The Guardian of London has published the video used by Cambridge Analytica to influence, unsuccessfully, the Nigerian presidential election in 2015.
The video, which was obtained from the whistleblower, Christopher Wylie, used graphically violent imagery to portray candidate Muhammadu Buhari as a supporter of sharia law who would brutally suppress dissenters and negotiate with militant Islamists.
Wylie passed the video to British MPs and The Guardian has now published it on YouTube
In testimony to the digital, culture, media and sport select committee last week, the whistleblower said: “[The video was distributed] in Nigeria with the sole intent of intimidating voters. It included content where people were being dismembered, where people were having their throats cut and bled to death in a ditch. They were being burned alive. There was incredibly anti-Islamic, threatening messages portraying Muslims as violent.”
Wylie also said Cambridge Analytica directed AggregateIQ (AIQ), the Canadian digital services firm that worked for Vote Leave during Britain’s EU referendum, to target voters with the video during the Nigerian presidential campaign.
Wylie, a former Cambridge Analytica employee, has now handed the material to MPs.
Giving testimony last week, he said: “Cambridge Analytica sent AggregateIQ the video after they [CA] got banned from several online ad networks because the graphic nature of the content violated the terms of service. AIQ was quite freaked out about it. It’s a very disturbing video. They told Cambridge Analytica that. They called it ‘the murder video’.”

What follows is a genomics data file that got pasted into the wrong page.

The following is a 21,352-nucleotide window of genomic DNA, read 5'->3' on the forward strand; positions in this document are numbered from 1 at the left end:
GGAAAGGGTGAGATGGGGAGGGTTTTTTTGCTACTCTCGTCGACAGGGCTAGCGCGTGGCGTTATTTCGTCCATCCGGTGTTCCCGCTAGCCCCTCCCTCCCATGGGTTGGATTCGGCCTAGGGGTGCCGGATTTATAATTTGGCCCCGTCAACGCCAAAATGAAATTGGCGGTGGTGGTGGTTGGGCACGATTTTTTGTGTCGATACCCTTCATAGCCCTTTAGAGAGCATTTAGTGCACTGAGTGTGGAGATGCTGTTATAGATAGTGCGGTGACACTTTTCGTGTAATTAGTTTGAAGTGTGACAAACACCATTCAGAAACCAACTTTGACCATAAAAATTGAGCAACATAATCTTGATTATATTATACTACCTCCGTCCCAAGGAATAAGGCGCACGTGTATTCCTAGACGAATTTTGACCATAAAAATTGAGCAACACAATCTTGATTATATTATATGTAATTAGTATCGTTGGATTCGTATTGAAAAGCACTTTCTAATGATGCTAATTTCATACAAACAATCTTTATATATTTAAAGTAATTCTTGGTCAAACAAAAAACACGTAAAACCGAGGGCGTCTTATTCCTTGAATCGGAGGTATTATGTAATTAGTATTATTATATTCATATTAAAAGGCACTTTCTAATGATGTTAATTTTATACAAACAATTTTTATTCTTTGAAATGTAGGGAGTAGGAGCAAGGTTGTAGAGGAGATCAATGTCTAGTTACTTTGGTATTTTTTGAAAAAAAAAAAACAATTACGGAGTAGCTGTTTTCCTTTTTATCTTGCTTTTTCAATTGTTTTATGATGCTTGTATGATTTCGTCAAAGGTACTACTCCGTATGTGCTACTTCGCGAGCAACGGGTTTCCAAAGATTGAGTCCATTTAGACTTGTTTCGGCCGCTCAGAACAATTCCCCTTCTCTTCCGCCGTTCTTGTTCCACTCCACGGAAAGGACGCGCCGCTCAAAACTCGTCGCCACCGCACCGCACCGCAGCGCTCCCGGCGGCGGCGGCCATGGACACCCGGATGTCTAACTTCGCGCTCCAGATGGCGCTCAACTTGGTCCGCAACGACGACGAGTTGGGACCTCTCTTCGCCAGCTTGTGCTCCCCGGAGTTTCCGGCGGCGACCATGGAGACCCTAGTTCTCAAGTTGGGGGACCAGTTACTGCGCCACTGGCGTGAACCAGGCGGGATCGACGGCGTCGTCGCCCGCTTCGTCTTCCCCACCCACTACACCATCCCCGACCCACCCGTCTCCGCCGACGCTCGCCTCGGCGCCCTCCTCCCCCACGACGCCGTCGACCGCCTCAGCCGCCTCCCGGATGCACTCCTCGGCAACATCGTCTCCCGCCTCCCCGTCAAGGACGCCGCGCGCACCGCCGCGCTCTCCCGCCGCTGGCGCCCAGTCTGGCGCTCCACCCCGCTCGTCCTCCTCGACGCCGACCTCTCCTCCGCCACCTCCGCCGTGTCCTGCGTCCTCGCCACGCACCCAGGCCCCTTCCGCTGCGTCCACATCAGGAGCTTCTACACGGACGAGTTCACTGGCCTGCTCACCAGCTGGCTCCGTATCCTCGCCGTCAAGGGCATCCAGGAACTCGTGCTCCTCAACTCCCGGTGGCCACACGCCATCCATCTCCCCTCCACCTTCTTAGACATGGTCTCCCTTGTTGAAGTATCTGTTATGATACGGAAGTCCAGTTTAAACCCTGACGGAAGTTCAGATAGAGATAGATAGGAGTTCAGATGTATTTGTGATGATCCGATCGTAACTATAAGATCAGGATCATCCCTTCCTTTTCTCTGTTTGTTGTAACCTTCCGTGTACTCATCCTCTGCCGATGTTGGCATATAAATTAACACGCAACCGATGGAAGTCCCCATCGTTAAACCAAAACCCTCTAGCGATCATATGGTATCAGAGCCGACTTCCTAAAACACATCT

In his testimony Wylie said: “AIQ is the firm that’s right at the heart of the official Vote Leave campaign – one-third of all leave spending went through it – and this shows them working closely with Cambridge Analytica to distribute violent, divisive Islamophobic material that should be nowhere near an election campaign.” There is no suggestion that AIQ was involved in the production of the video.
Cambridge Analytica was hired by a Nigerian billionaire to run a campaign in support of Goodluck Jonathan, a Christian, and the video was targeted at his Muslim opponent, Muhammadu Buhari, who went on to win the election. There is no suggestion that Jonathan was aware of the campaign.
The anti-Buhari video imagines a future in which he is president and sharia law has been imposed. “Coming to Nigeria on February 15th 2015,” the voiceover says in the manner of a trailer for a Hollywood movie. “Dark. Scary. And very uncertain. Sharia for all.”
It poses the question: “What would Nigeria look like if sharia were imposed by Buhari?” It suggests he would strike a deal with the Islamist militant group Boko Haram that would be “a pact with the devil”.
The video also suggests “Buhari will punish all who speak against the regime” and that “women will be veiled”. It ends by saying: “You can stop this movie becoming real.”
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